Shadow of Ukraine war looms over India’s Sunshine State

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It’s been nearly 20 days since a Russian tourist walked into Shashank Servaia’s retail alcohol store ‘Liquor Universe’, located near a busy intersection along the buzzing Calangute-Candolim coastal stretch.

“Foreign tourists were around till a while back, but for the last 20 days, ever since the military escalation between Russia and Ukraine, there has not been a single Russian walk-in into the store,” Servaia claims.

Not that budget-constrained Russian and Ukrainian tourists who travel on modest charter packages to Goa were known to be big spenders. The popular Indian dark rum, Old Monk, according to Servaia, was their favourite, but the mix of international and domestic tourists is what makes up for Goa’s successful tourism story, he says.

In the midst of its conventional tourism season — from October to March — Goa was looking to cash in on the dropping Covid cases. But the war between Russia and Ukraine appears to have cast another shadow of uncertainty over the state’s tourism prospects.

The significance of tourist footfalls from Russia, even Ukraine, to Goa can be understood in official government statistics over the last four years.

In 2018, 2,94,569 tourists from the United Kingdom and 3,33,565 from Russia landed in Goa, while in 2019, 2,71,684 and 3,41,730 tourists from the UK and Russia, respectively, arrived in the state. In 2018 and 2019, 46,826 and 39,585 Ukrainians landed in Goa, respectively.

In 2019, just as the Covid pandemic was leaving its footprint across the globe, the footfalls dropped considerably, with 1,07,353, 83,565 and 2,487 tourists from the UK, Russia and Ukraine, respectively, arriving in Goa.

In 2020, with the pandemic grinding down the global economy, tourist footfalls faced a steep drop with 2,695, 1,164 and a mere 22 tourists arriving from the UK, Russia and Ukraine, respectively.

Goa’s conventional tourist season starts in October and winds up in March, when the mild winter sun works as a good break for travellers from Russia, the UK, Germany, Ukraine and other European countries from the harsh winter there.

Russians topped the number of foreign tourists visiting Goa every year, before the advent of the Covid pandemic. Nearly eight million tourists arrived in Goa ahead of the pandemic, out of which half a million were foreigners.

Charter tourists form the backbone of the resort, entertainment and beach sub-economies in Goa’s tourism sector.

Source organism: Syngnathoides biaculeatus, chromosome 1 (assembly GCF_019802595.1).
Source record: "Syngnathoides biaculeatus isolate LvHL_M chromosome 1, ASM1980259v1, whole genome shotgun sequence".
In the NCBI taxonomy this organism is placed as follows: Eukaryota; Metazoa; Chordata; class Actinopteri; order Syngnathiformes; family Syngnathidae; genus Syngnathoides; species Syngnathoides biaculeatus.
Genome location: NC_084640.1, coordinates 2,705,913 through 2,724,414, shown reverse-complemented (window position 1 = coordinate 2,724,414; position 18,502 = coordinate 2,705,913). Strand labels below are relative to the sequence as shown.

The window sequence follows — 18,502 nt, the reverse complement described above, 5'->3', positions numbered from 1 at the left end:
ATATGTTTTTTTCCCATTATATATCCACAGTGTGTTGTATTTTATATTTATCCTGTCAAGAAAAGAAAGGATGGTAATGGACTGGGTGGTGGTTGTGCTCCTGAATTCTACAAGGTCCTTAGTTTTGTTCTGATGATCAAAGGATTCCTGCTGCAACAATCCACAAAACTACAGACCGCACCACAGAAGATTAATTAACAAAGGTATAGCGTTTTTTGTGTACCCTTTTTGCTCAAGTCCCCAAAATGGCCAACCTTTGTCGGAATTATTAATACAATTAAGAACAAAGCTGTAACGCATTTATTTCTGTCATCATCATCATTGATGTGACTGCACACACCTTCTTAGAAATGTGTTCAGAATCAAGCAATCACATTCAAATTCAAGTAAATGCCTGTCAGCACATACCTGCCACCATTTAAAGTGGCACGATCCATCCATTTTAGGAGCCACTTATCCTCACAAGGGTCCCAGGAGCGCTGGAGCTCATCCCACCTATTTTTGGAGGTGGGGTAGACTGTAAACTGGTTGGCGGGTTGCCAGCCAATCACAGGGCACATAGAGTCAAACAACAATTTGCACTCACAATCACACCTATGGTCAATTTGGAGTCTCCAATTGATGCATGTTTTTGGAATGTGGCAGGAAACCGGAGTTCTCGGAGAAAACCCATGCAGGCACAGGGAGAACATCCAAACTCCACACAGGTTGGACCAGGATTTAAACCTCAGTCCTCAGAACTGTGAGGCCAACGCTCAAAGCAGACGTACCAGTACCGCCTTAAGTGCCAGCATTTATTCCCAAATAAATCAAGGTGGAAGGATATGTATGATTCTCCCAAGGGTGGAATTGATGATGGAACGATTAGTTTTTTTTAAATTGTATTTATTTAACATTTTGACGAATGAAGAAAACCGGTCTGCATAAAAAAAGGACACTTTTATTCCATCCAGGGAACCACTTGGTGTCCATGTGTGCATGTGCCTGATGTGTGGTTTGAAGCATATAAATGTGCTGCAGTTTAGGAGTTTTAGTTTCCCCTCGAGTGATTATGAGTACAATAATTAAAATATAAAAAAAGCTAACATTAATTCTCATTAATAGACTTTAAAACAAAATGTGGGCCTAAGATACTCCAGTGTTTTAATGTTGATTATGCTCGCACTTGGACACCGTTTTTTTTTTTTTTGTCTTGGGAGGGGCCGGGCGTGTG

According to the state Tourism Director Menino D’Souza, Goa’s tourism prospects would be marred by the war in Europe.

“Prior to this war also, charter flights had to be cancelled because of this disturbance. It will not only impact the tourism trade, but also the economy. Russians are the main foreigner tourists who come to Goa, and if flights are cancelled, it will definitely impact us,” D’Souza said.

The next best bet for the tourism industry stakeholders is domestic tourists, who, according to Gaurish Dhond from the All Goa Hotel and Restaurant Owners Association, could help keep the state’s tourism flag flying in the face of a glut in foreign tourist arrivals.

“50 per cent of Goa’s GDP comes from the tourism industry. Foreign tourists and charter flights contribute a very large amount towards the GDP. It is a win-win situation when you have domestic and foreign tourists coming into Goa. With this war between Russia and Ukraine, entire Europe is getting disturbed. Footfalls from the UK and other European countries to Goa is expected to drop by almost 50 per cent,” Dhond said.

“We are trying to make it up through domestic tourists. There are many conventions — private, destination weddings — happening in Goa, which is our survival at the moment. It will take some time before Russians and Europeans come down to Goa. This season will be totally washed away,” he added.

While Goa will have to learn to adapt to the changes in the geopolitical conflict in Europe, the state’s major source region for inbound tourism, according to Amiya Kumar Sahu, Associate Professor, Finance and Accounting at the Goa Institute of Management, the state needs a long-term plan and even consider expanding its portfolio of source countries as far as international tourists are concerned.

“Goa needs to think for the long-term and plan. We need to rebuild a better tourism climate and culture by improving infrastructure. For example, we now have very good roads; similarly, we need cleaner beaches,” Sahu said.

“We need to address the needs and preferences of target countries from which we wish to attract tourists and look to expand the portfolio of (source market) countries. This can be done through collaboration and partnerships. Marketing Goa as one of the best international destinations is key. The state needs to plan for events throughout the year and prepare a tourism calendar,” he added.

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